Even if they needed to generate a new one, sending it be e-mail is very very bad - they should send you a link that you then follow that allows you to reset it. Or something even more secure (to stop a man-in-the-middle beating you to it). 



  • @MasterPlanSoftware said:

     I guess sarcasm is a lost art nowadays....

     

     

    Whenever you get owned you always say that you were being sarcastic.  You just spout off like you know shit when you're knowledge just IS shit. 



  • @GettinSadda said:

    @rdrunner said:

    Hello...

    I wanted to rant a little bit about Neteller. I have created an account there since I needed a way to transfer some money in the US from germany, and since i also hate paypal, that was an option that the other party accepted.

     I dont know if I am expecting to much, but when i logged into neteller, i managed to forget my password (I manage to do this quite often, since they are somewhat cryptic). So I thought I'l request a new one. Said and done.. And a few seconds later I went and checked my Email. But instead of a new password, they send me my OLD password.

    I dont know if i am to picky, but it already annoys me when a cheap FORUM is storing my password in an retrievable format. A company that handels my MONEY should take more care with sensetive information. I wrote them an email, and wanted to know why they have stored my password in an retrievable format, but I havent got any feedback from them at all. (If I get some feedback I will post it here)

     So I think I am done with the Service.

     

    Worse still... they sent your password in an e-mail!

    Even if they needed to generate a new one, sending it be e-mail is very very bad - they should send you a link that you then follow that allows you to reset it. Or something even more secure (to stop a man-in-the-middle beating you to it). 

     

     

    Kinda funny that he says he hates paypal, but his main complaint about this company is something that paypal does (send user to a link to reset the password). Teehee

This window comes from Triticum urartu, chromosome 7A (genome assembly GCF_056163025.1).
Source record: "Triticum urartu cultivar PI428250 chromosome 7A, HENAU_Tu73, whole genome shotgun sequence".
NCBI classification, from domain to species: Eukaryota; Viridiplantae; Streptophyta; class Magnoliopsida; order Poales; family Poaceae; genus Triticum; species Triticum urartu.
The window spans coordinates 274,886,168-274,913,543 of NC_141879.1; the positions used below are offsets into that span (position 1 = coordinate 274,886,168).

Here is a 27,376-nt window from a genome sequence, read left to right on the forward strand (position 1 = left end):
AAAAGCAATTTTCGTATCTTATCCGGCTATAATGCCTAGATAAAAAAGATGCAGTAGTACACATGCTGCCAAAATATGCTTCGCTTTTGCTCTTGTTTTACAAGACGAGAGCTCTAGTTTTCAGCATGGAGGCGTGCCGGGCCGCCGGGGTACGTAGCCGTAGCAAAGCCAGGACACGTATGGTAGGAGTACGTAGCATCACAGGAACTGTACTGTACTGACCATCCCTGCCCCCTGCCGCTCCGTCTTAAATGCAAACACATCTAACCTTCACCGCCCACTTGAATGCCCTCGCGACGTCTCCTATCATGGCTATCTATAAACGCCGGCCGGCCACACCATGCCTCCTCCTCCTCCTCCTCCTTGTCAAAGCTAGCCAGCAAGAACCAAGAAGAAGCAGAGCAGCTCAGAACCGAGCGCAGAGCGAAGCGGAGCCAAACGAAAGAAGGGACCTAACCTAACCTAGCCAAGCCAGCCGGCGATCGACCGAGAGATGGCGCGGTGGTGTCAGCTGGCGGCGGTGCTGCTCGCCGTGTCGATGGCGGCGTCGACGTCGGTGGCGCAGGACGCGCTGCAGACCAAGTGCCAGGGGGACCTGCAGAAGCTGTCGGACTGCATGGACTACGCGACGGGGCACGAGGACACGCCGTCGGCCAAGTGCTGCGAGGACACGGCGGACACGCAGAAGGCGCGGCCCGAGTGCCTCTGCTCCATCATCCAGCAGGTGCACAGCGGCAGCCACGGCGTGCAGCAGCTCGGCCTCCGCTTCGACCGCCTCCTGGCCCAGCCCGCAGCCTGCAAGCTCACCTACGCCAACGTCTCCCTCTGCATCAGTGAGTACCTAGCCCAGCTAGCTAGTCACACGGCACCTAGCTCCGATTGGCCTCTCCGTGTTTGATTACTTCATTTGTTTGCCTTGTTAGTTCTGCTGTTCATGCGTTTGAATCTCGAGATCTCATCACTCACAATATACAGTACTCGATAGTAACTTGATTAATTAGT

• Well...

     I hate paypal for other reasons ;)

     

    If you recieve Money from them, its not as instant as it looks... They are quite liberal in reversing the charges on your account if they feel like it...

     



  • @rdrunner said:

    Well...

     I hate paypal for other reasons ;)

     

    If you recieve Money from them, its not as instant as it looks... They are quite liberal in reversing the charges on your account if they feel like it...

     

     

     

    They will reverse it if the payer files a dispute and can prove that they are entitled for a refund. I've never been in that situation, but it's the same as a regular credit card dispute, no?



  • @Lysis said:

    They will reverse it if the payer files a dispute and can prove that they are entitled for a refund. I've never been in that situation, but it's the same as a regular credit card dispute, no?

     

    Actually no, they will reverese it if the payer files a dispute; no entitlement or proof needed.  It is then up to the receiver to prove that he really does deserve to be paid.  In the end, the payer ends up with an item for free in most instances. 

    With a credit card it works kinda the same way.  You buy something, then dispute without proof and they reverse the charge, the company then disputes the reversal and they reverse it, if you dispute a second time it now requires proof from both parties.



  • @rdrunner said:

    I consider storing passwords in a retrievable format bad. Why should they be stored that way? I allways cringe when I see something like that.

    Actually, I worked on a system that stored passwords in plain text.  I don't work for the company anymore.  Would it be bad form to post a link and see how quick you can hack it?



  • @GettinSadda said:

    Even if they needed to generate a new one, sending it be e-mail is very very bad - they should send you a link that you then follow that allows you to reset it. Or something even more secure (to stop a man-in-the-middle beating you to it).
     

    Yeah, like, they should provide a link, but when you get to that page, you have to enter some word in order to pass through and change your password. 



  • @MasterPlanSoftware said: